Players found guilty of racially abusing an opponent will be suspended for a minimum of five matches, the Football Association has announced.
The same punishment will also apply in other discrimination cases, including religion, sexuality and disability.
A second offence will lead to an automatic minimum ban of 10 matches, in addition to any financial penalty.
Uefa last month proposed 10-game bans
for those found guilty of racial abuse during its competitions.
FA chairman David Bernstein
"Football is about inclusivity and we want everyone to be able to play the game in a safe and welcoming environment."
The new disciplinary measures, which were agreed at the FA's annual general meeting on Thursday, will start from next season.
Levels of punishment will rise if there are "aggravating" factors.
Clubs may also be charged if two or more of their employees are sanctioned for discriminatory abuse in any 12-month period.
Charges will be brought in the event of discrimination on the field of play relating to ethnic origin, colour, race, religion or belief, gender, gender reassignment, sexual orientation, ability and disability.
FA chairman David Bernstein said: "The FA remains committed to this vital agenda and we will contribute upwards of £4m to this ongoing work.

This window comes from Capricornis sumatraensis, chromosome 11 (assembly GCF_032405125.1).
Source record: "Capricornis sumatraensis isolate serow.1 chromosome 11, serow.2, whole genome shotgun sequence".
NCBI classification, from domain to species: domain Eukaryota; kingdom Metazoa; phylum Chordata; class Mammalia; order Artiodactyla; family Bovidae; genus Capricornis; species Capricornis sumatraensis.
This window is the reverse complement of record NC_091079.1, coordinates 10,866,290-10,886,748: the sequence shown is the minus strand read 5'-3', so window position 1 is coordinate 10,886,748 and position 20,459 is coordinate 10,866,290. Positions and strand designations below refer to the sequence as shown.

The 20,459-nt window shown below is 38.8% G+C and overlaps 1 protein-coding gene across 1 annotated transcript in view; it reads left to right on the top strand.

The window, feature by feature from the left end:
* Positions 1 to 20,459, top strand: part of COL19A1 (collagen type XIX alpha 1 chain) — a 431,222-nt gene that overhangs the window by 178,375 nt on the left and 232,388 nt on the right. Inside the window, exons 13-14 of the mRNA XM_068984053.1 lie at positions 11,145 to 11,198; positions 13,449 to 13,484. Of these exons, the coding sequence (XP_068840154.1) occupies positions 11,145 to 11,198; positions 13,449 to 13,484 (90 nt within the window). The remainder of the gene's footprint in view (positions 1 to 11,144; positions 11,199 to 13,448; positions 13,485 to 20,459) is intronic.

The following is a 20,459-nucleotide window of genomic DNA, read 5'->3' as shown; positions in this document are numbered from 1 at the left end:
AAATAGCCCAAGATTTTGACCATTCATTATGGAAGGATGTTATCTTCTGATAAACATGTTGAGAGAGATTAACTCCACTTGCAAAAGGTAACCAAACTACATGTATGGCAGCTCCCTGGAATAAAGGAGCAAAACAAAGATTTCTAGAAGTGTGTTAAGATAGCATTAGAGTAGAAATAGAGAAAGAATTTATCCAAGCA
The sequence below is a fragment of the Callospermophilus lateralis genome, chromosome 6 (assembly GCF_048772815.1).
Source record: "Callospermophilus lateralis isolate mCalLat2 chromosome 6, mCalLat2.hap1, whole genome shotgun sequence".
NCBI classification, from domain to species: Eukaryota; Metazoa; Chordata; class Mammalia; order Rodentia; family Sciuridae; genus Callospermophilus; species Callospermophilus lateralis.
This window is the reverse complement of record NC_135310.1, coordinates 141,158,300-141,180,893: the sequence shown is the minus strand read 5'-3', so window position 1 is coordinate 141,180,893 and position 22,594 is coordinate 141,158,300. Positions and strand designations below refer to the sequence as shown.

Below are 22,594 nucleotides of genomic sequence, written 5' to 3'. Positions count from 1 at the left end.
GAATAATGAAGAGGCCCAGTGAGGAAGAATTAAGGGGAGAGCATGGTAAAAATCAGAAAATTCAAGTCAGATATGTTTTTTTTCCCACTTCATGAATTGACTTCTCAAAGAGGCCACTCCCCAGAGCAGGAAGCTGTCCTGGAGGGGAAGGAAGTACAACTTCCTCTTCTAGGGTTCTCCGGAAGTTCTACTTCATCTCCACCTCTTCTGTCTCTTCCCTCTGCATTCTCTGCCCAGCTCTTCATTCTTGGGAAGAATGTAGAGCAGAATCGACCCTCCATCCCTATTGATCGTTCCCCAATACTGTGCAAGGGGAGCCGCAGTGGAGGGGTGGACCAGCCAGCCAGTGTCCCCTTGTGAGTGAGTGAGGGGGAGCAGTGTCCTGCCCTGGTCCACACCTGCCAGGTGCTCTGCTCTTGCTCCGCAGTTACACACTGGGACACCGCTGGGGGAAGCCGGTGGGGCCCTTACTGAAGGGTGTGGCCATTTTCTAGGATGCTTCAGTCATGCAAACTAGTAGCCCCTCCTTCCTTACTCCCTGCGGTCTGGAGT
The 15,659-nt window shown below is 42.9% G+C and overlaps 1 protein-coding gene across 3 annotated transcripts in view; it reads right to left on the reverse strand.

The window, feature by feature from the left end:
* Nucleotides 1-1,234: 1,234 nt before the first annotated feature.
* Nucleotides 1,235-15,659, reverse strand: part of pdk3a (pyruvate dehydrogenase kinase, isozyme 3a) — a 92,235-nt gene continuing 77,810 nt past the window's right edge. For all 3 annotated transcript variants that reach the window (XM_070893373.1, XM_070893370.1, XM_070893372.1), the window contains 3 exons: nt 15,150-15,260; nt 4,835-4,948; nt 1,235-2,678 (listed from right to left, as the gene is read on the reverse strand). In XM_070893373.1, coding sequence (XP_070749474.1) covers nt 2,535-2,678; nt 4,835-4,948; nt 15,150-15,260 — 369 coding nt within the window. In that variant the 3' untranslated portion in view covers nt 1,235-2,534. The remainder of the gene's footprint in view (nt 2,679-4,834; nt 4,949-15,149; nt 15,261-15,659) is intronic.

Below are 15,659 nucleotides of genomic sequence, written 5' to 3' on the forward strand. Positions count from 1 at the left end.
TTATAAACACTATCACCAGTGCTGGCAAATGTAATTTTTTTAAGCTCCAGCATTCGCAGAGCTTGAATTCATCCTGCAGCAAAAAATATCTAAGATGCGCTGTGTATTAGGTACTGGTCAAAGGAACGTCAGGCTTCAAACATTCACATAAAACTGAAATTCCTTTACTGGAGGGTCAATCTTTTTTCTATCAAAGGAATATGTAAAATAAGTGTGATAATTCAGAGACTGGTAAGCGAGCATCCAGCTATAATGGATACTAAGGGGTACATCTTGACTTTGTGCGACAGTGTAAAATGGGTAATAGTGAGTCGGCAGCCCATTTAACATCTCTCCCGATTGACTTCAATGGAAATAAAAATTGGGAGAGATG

"Football is about inclusivity and we want everyone to be able to play the game in a safe and welcoming environment.
Significant English football bans
David Layne, Peter Swan and Tony Kay (life bans for betting on their team to lose, later reduced to seven years)
Paul Davis (nine matches for punching opponent)
Eric Cantona (nine months for attacking supporter)
Paolo Di Canio (11 matches for pushing referee)
Mark Bosnich (nine months for failed drugs test)
Rio Ferdinand (eight months for failing to take drugs test)
David Prutton (10 matches for pushing referee)
Luis Suarez (eight games for racist abuse)
John Terry (four games for racist abuse)
Luis Suarez (10 games for biting opponent)
"We have consulted far and wide and the new sanction and education package has been agreed by all partners involved in the process, including the Professional Footballers' Association, the League Managers' Association, Premier League, Football League, referees and [anti-racism group] Kick It Out."
In addition to being suspended, offenders will also have to undergo mandatory education on anti-discrimination issues.
In deciding to impose five-match bans, the FA has chosen not to mirror Uefa, which has suggested minimum a 10-game ban for racial abuse in its competitions, such as the Champions League and the European Championship.
The FA has been increasingly under pressure to clarify its punishments for racial offences following high-profile cases involving Chelsea's John Terry and Liverpool's Luis Suarez.
Terry was handed a
four-match ban and a £220,000 fine
for racially abusing QPR defender Anton Ferdinand in October 2011, while Suarez received an
eight-match suspension and a £40,000 fine
for his abuse of Manchester United's Patrice Evra.
Speaking before the new punishments were announced, Lord Ouseley, the chairman of Kick It Out, said the FA would "look stupid" if it did not impose the same 10-match penalty as Uefa was advocating.
"It will not add any credibility to the FA's stance that it has zero tolerance on this matter," said Ouseley. "It's very important they build credibility and send out a very confident message that will make people feel they can complain and something will be done."